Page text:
Next to mandatory masking and vaccinations, Critical Race Theory has become one of the most discussed topics in education during this school year. And while ‘discussed topic’ is certainly a nice way to put it, ‘heatedly debated’ may be a more accurate description.
It seems that everyone has an opinion on Critical Race Theory and they definitely aren’t afraid to voice it.
But what is Critical Race Theory exactly, who developed it, and why was it developed? The answers to those questions aren’t as easy to come by.
Critical Race Theory (CRT) is exactly as its name implies. It’s a theory, an idea that is used to explain something, but it’s not a widely accepted fact. That’s important to note because, on both sides of the debate, people tend to argue that it’s entirely accurate or it’s entirely not accurate.
The truth is, theories are created to make us think, to start practical discussions, to help us gather evidence, and to help society advance. Whether you accept certain theories or not, they do have an important role in society.
That being said, CRT is actually not a new theory. It was first developed in the 1970s by a legal scholar named Derrick Bell. Bell was looking for a way to examine how the advancements made during the Civil Rights Era had impacted Black people living in the United States and whether or not those advancements had actually continued.
Bell is now known as the godfather of Critical Race Theory because his work really started a discussion that continues today. CRT has been studied countless times since then and many prominent students and scholars have studied, debated, and furthered its theoretical framework in many different fields.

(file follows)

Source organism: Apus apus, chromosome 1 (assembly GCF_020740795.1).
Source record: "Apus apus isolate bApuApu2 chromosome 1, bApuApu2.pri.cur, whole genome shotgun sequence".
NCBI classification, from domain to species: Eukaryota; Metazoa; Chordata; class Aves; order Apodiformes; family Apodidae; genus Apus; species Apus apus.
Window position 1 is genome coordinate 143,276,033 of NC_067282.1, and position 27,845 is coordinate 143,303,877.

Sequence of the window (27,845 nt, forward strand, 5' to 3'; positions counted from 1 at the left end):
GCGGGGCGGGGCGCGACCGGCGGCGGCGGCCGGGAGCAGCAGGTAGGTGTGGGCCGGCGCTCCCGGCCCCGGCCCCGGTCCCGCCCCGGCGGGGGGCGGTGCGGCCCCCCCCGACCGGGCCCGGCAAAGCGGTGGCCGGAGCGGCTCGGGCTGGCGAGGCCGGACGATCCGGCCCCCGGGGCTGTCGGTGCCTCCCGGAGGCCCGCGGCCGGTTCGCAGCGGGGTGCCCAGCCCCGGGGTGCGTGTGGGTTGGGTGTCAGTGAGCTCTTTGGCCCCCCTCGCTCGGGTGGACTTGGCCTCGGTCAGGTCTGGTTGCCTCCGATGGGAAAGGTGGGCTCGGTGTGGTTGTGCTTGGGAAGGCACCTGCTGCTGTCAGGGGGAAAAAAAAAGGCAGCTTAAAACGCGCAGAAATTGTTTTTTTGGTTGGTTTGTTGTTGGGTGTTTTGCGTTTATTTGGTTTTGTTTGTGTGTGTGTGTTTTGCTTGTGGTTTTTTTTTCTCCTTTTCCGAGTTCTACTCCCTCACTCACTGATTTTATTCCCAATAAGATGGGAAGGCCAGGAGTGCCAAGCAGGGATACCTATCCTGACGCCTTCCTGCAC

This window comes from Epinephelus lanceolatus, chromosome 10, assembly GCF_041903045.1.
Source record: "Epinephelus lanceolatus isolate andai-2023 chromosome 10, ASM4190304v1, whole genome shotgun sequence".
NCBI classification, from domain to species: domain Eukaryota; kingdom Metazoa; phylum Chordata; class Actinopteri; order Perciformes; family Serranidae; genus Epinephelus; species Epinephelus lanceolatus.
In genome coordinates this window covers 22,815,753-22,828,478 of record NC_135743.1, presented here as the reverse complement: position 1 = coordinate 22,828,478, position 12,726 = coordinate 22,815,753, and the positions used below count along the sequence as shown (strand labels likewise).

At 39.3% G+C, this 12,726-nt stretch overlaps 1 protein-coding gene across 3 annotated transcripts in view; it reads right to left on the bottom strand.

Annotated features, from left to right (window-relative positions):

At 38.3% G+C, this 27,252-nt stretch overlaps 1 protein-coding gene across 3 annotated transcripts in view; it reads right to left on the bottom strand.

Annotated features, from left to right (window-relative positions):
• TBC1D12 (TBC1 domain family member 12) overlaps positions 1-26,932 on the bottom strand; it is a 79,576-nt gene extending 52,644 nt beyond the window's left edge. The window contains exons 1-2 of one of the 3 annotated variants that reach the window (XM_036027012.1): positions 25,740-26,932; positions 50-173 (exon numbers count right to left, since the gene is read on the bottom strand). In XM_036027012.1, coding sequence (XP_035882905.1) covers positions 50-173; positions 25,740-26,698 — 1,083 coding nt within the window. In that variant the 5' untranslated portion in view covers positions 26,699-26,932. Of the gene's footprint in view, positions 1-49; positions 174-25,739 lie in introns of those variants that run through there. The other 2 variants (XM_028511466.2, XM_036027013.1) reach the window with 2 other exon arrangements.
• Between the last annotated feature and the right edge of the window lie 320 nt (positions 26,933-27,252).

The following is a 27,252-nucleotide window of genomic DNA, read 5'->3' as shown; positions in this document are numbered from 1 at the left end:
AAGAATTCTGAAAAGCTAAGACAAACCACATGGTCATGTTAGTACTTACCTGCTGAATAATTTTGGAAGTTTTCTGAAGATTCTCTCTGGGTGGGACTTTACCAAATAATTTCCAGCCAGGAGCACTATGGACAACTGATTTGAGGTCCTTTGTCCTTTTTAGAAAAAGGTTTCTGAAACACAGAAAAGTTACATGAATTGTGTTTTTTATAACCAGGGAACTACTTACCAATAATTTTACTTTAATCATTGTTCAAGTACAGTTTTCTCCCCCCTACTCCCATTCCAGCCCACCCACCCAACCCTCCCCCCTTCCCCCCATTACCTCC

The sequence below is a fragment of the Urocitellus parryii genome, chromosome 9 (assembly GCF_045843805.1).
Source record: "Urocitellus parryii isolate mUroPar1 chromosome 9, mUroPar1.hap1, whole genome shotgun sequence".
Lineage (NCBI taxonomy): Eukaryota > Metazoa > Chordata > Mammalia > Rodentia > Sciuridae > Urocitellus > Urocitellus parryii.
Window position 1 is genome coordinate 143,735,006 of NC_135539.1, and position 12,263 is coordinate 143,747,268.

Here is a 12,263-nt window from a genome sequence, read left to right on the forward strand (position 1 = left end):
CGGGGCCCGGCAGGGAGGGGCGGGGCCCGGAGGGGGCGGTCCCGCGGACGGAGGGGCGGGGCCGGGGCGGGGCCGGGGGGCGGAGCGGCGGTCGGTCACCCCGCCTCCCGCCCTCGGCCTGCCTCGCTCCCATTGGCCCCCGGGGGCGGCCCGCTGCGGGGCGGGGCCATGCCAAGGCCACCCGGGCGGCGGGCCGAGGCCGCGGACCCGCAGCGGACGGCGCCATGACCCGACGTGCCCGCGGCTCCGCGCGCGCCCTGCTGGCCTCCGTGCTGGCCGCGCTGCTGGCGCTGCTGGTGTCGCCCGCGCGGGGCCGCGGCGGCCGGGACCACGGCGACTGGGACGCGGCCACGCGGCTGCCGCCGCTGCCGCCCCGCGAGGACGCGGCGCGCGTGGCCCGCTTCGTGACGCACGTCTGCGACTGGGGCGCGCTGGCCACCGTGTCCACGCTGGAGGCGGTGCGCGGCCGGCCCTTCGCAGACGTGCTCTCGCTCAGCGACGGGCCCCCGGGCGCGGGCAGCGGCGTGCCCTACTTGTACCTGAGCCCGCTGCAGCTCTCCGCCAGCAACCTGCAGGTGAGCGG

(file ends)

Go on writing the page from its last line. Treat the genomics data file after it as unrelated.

In 1995, Gloria Ladson-Billings and William F. Tate started applying the concepts of CRT to educational practices. But it wasn’t until recently, that Critical Race Theory in education became such a talking point amongst parents and educators around the country.
To better understand why, one must look at the five tenets of Critical Race Theory:
- Race is not biological. Instead, it is socially constructed.
- Racism is something that is experienced by all non-white people.
- All legal setbacks and advancements for people of color actually serve the interests of white people.
- Stereotypes against people of color are established periodically in order to serve the needs or interests of white people.
- The notion that whites have actually been the recipients of civil rights legislation.
Additionally, CRT holds that no person is a member of only one group, but that people of color are the ones qualified to speak on behalf of other members of their minority group. So, how does Critical Race Theory apply to education? Generally speaking, it’s a way for people to examine how the educational system currently in place affects students of color, good, bad, or indifferent, and how that knowledge can help change a system that often fails certain students.